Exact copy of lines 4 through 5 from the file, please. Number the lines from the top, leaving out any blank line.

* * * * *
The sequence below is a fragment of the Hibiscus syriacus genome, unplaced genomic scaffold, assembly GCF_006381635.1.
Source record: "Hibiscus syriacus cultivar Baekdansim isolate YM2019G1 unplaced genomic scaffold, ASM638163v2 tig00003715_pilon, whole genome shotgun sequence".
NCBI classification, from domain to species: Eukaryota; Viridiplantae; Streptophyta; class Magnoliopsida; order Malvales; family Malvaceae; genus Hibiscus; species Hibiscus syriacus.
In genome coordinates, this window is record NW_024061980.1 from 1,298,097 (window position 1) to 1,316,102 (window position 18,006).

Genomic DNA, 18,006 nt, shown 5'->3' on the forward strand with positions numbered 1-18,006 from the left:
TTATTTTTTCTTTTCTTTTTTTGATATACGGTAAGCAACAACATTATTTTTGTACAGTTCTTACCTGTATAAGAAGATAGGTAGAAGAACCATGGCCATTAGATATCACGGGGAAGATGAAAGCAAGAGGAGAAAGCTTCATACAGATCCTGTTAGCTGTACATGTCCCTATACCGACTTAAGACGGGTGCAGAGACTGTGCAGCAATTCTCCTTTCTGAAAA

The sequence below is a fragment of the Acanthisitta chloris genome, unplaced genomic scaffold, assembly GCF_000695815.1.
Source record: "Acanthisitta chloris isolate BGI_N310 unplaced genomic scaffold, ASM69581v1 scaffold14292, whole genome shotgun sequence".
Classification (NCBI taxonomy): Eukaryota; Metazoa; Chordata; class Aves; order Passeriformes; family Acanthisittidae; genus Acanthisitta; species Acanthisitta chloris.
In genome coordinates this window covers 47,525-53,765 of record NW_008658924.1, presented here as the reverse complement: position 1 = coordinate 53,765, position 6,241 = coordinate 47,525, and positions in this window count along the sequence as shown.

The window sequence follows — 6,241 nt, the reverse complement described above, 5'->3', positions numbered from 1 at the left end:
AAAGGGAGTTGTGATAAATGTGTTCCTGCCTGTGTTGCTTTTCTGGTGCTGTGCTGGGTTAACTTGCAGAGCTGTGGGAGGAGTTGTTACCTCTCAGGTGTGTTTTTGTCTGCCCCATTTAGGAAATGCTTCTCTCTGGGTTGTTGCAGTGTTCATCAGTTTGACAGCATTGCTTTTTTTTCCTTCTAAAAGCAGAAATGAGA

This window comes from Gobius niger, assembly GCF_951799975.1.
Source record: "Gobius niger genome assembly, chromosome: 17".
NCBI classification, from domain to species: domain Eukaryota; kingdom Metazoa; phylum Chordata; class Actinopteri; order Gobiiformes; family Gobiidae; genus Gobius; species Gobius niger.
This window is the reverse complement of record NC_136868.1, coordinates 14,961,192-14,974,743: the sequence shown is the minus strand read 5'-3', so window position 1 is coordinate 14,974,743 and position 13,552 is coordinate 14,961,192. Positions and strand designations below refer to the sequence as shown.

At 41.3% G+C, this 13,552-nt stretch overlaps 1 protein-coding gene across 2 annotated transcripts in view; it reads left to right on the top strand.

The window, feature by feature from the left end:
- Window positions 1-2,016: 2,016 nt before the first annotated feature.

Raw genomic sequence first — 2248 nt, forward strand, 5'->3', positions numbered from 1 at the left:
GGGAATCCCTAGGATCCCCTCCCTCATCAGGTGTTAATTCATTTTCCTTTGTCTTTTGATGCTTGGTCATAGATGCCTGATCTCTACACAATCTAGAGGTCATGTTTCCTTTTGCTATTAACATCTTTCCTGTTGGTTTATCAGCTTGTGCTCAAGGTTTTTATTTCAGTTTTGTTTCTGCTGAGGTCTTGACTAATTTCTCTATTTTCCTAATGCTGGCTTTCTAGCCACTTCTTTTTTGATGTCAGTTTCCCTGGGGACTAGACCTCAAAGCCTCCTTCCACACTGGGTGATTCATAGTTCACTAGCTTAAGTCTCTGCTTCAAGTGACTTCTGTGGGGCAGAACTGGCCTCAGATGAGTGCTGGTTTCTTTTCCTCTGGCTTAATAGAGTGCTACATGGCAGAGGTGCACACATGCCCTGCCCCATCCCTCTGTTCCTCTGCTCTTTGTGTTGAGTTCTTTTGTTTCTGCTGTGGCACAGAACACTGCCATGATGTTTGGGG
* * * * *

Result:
In genome coordinates, this window is record NW_024061980.1 from 1,298,097 (window position 1) to 1,316,102 (window position 18,006).

Genomic DNA, 18,006 nt, shown 5'->3' on the forward strand with positions numbered 1-18,006 from the left: